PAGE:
Trout Steak Revival opens 4-week Vail Summer Bluegrass series Wednesday
Vail Summer Bluegrass Schedule
June 26: Trout Steak Revival, with Chain Station
July 3: Jeremy Garrett & Friends (of The Infamous Stringdusters), with Meadow Mountain
July 10: Hackensaw Boys, with Jay Roemer Band
July 17: The Lonesome Boys, The Sweet Lillies and Avenhart
Colorado-based Trout Steak Revival will be touring all over the country this summer, including a stop to open the free Vail Summer Bluegrass four-week series.
The quintet performs songwriter-based bluegrass heavy on the strings, featuring Bevin Foley on fiddle; Steve Foltz on mandolin and guitar; Casey Houlihan on bass; Will Koster on dobro and guitar; and Travis McNamara on banjo — all five chime in on vocals.
Trout Steak Revival has an Emmy Award for music in a PBS series and also won the 2014 Telluride Bluegrass Festival Band Competition, an award that launched the band from performing regional weekend gigs to full-time touring.
“We started to phase out of working our day jobs and tried to be more flexible so we could commit more time to the band,” Foltz said over the phone.
For Foltz, who lives in Aurora, he left behind a background in architecture. His first job out of college was working at Slifer Designs in Edwards. Like many, he came to Vail to ski for a week in 2005, brought his resume with him and had three job offers within a week. He ended up going back home to the Midwest to pack his stuff.
“I loved it. It was the first place that I worked and lived out of college,” he said, “the first step in chasing after my dream — getting out of the Midwest and heading to the American West and making a new, exciting life in the mountains.”
The band came up with its name while backpacking near Sylvan Lake. The joke for the weekend was to ask whoever was going fishing to “go get a trout steak,” Foltz said, adding that the fish is too small for a steak. Trout Steak Revival would go on to build roots in Colorado and Eagle County.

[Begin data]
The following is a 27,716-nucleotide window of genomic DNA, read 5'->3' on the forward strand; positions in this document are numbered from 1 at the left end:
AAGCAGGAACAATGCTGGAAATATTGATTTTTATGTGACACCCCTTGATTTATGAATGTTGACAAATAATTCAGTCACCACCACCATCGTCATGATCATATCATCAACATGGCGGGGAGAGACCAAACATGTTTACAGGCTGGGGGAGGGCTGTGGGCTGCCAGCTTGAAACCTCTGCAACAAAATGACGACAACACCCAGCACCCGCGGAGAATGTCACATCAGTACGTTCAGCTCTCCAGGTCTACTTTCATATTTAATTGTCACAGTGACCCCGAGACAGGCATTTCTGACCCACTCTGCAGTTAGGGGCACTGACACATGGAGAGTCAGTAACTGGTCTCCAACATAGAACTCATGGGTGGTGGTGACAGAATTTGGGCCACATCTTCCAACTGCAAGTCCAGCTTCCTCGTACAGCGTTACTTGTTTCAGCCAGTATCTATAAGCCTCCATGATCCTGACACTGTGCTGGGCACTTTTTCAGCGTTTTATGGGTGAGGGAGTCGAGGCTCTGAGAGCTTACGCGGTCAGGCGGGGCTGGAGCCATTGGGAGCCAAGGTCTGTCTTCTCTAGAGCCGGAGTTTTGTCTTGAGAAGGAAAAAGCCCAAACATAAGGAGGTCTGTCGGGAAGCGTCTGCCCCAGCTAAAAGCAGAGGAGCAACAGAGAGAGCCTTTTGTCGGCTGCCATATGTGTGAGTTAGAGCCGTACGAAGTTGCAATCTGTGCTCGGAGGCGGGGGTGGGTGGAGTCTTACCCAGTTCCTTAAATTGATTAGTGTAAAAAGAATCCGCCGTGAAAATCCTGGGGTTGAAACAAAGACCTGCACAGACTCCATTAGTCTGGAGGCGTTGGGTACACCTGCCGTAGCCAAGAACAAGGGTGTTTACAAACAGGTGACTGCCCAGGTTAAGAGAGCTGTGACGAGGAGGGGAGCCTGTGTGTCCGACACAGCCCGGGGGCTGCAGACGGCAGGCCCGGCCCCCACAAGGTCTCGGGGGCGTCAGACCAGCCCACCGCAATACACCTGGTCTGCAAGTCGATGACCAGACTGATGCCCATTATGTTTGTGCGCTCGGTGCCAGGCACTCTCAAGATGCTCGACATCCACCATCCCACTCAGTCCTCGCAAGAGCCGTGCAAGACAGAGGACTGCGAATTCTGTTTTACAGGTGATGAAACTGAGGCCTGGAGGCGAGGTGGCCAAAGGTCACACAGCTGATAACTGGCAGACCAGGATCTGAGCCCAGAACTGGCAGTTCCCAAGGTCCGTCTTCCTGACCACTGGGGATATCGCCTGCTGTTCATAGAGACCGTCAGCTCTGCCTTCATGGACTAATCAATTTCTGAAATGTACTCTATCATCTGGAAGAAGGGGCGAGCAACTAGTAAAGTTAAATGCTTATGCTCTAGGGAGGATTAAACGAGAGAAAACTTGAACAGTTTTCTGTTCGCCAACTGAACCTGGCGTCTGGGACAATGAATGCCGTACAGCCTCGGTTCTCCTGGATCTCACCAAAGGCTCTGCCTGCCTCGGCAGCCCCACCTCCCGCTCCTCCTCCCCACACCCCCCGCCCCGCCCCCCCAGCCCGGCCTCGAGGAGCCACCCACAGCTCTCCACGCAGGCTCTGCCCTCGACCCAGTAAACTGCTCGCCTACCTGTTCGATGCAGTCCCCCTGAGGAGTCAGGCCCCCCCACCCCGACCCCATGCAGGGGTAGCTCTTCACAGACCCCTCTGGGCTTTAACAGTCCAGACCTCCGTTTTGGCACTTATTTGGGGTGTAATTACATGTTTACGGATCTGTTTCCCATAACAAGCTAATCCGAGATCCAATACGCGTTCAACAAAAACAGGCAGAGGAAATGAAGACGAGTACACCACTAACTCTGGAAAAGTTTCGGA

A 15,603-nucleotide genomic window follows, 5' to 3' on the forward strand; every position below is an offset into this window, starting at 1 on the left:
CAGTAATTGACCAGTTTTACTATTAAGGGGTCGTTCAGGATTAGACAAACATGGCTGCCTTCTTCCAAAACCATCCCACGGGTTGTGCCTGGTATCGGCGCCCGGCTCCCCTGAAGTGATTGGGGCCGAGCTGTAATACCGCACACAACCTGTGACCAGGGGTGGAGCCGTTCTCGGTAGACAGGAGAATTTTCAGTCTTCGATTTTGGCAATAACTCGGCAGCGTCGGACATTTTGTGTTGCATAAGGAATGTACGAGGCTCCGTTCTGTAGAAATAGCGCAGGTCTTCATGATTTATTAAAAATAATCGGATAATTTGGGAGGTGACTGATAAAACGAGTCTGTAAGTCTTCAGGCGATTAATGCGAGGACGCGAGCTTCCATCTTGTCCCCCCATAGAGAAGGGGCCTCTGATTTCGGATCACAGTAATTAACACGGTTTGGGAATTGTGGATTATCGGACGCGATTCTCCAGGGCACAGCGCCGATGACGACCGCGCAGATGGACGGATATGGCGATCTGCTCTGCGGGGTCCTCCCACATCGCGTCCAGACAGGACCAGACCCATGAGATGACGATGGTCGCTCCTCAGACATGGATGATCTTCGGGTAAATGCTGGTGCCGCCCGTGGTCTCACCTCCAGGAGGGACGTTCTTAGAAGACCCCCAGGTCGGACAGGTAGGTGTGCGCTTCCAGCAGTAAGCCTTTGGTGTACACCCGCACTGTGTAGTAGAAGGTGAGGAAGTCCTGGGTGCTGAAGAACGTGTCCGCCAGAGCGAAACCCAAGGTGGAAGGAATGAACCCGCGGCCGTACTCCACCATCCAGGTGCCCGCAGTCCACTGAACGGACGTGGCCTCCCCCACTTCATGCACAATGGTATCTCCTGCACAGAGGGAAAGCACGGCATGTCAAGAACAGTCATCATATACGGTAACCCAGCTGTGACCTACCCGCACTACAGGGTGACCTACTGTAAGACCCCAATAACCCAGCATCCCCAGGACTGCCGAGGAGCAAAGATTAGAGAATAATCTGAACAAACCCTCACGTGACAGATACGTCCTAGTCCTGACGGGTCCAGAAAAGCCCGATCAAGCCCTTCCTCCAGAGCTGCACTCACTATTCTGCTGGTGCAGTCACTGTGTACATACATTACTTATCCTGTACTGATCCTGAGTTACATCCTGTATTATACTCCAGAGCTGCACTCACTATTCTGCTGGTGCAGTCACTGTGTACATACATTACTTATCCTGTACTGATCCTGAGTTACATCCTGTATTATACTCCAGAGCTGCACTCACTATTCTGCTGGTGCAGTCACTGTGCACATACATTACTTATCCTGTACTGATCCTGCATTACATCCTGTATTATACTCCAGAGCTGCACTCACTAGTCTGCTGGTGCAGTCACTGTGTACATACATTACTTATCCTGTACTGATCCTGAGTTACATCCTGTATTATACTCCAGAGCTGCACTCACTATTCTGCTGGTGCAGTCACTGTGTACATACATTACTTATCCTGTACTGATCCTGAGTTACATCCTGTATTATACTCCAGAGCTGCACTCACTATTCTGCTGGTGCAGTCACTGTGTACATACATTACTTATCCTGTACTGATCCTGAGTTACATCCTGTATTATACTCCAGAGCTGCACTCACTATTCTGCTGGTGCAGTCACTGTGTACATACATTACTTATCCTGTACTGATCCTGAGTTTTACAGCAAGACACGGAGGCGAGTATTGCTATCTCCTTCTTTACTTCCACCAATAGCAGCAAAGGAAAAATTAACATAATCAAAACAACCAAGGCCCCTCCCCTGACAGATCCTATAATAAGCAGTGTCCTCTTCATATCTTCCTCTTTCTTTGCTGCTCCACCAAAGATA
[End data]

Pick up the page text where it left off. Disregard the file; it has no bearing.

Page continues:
“Is Finnegan’s Wake still open in Avon?” Foltz asked with a laugh. “That was one of our first Avon shows, whatever it’s called now — it was called Finnegan’s then. And we’ve played at Agave. To be a headlining band in the Vail series is awesome.”
While living in the valley, Foltz drove shuttles for Beaver Creek and also worked at Coyote Cafe — that establishment is still running.
“That’s a timeless restaurant,” he said.
“We never did play at Sandbar,” he added, asking what it’s called now — it’s the Vail Ale House.
Future of music
Foltz grew up around music, and Trout Steak Revival strives to give young musicians similar opportunities.
His mom played piano, his grandfather would sing and play the ukulele, and his dad’s family was all singers, he said.
“I was lucky to come from a musical family, and I was also in band,” he said.
Starting with guitar and piano in elementary school, Foltz transitioned to tuba in junior high. Foley’s background is in classical violin. Houlihan’s interest in music started with the trombone. McNamara is the son of a music teacher and Koster is a sound engineer. The members of Trout Steak Revival are big supporters of music education and improving the lives of kids.
“We all know that arts and music programs are being cut left and right in public schools, so that’s one of our top priorities as a group,” Foltz said.
The band donates some of its merchandise sales to a music foundation and also visits schools across the country giving away instruments.
Vail Summer Bluegrass returns June 26 with free performances on Wednesdays at Solaris Plaza from 6 to 9 p.m. The four-week series opens with Trout Steak Revival headlining for Chain Station.
Assistant editor Ross Leonhart can be reached at 970-748-2984 and firstname.lastname@example.org. Follow him on Instagram at colorado_livin_on_the_hill.